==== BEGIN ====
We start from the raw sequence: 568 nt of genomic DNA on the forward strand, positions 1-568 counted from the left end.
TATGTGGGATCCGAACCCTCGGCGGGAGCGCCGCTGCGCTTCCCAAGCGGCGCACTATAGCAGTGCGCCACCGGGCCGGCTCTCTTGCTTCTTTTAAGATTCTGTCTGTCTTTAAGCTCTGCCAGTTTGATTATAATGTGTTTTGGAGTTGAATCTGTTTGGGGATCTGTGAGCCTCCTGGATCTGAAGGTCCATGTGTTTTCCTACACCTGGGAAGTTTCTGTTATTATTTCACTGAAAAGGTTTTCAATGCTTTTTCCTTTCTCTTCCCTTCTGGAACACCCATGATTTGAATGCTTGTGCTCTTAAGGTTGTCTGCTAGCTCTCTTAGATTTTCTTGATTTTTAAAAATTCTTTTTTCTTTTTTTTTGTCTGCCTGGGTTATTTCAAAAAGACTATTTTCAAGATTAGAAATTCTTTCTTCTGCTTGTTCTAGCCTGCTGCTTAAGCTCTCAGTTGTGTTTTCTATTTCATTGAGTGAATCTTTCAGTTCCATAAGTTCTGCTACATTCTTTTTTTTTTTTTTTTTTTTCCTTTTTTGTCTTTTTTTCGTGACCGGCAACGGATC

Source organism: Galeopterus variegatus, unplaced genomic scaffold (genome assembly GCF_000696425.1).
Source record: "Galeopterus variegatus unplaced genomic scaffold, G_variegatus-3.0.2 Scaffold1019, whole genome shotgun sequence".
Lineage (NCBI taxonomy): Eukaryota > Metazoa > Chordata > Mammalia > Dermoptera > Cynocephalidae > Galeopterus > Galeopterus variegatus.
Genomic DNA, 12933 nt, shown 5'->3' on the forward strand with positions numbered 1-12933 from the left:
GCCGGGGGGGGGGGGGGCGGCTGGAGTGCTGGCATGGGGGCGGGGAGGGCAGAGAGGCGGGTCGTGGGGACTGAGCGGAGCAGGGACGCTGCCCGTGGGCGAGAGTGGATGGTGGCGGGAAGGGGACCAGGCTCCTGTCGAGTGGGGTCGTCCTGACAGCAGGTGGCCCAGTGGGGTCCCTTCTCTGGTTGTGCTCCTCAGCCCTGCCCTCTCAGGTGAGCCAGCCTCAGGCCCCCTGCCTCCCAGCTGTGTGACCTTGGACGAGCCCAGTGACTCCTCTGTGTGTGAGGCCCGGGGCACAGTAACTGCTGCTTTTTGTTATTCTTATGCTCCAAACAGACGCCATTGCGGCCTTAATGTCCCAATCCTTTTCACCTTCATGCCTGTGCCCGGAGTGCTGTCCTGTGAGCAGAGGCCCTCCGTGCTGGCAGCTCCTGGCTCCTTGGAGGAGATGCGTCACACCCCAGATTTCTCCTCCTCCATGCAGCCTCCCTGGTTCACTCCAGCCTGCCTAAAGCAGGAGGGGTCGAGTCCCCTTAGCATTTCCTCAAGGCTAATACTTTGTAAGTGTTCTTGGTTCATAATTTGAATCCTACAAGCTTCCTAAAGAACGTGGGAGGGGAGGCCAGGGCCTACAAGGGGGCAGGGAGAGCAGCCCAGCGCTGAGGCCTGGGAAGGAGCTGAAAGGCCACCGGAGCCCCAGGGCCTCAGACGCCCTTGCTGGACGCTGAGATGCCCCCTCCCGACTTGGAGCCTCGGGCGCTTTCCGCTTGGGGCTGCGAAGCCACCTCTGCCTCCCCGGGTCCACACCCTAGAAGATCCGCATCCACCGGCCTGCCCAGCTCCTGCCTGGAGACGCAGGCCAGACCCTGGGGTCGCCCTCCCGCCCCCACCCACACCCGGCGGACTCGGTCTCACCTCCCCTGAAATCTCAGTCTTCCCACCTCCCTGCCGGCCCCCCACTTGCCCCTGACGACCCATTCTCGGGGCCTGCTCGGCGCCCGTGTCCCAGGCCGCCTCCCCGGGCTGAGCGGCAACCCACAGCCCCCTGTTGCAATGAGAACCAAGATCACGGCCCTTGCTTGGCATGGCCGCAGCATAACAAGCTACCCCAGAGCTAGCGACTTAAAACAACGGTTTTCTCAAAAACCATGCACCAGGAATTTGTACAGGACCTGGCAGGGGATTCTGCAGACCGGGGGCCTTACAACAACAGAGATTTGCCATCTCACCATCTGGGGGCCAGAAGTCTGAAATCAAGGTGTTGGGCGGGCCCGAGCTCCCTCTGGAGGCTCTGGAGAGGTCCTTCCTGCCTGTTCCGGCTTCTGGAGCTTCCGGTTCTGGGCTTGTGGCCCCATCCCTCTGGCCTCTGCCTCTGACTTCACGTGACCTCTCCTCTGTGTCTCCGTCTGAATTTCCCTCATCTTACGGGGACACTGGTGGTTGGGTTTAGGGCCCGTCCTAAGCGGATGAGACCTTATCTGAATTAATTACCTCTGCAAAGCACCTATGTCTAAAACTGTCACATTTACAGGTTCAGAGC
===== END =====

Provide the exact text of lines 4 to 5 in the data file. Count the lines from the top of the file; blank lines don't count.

Source record: "Galeopterus variegatus unplaced genomic scaffold, G_variegatus-3.0.2 Scaffold1019, whole genome shotgun sequence".
Lineage (NCBI taxonomy): Eukaryota > Metazoa > Chordata > Mammalia > Dermoptera > Cynocephalidae > Galeopterus > Galeopterus variegatus.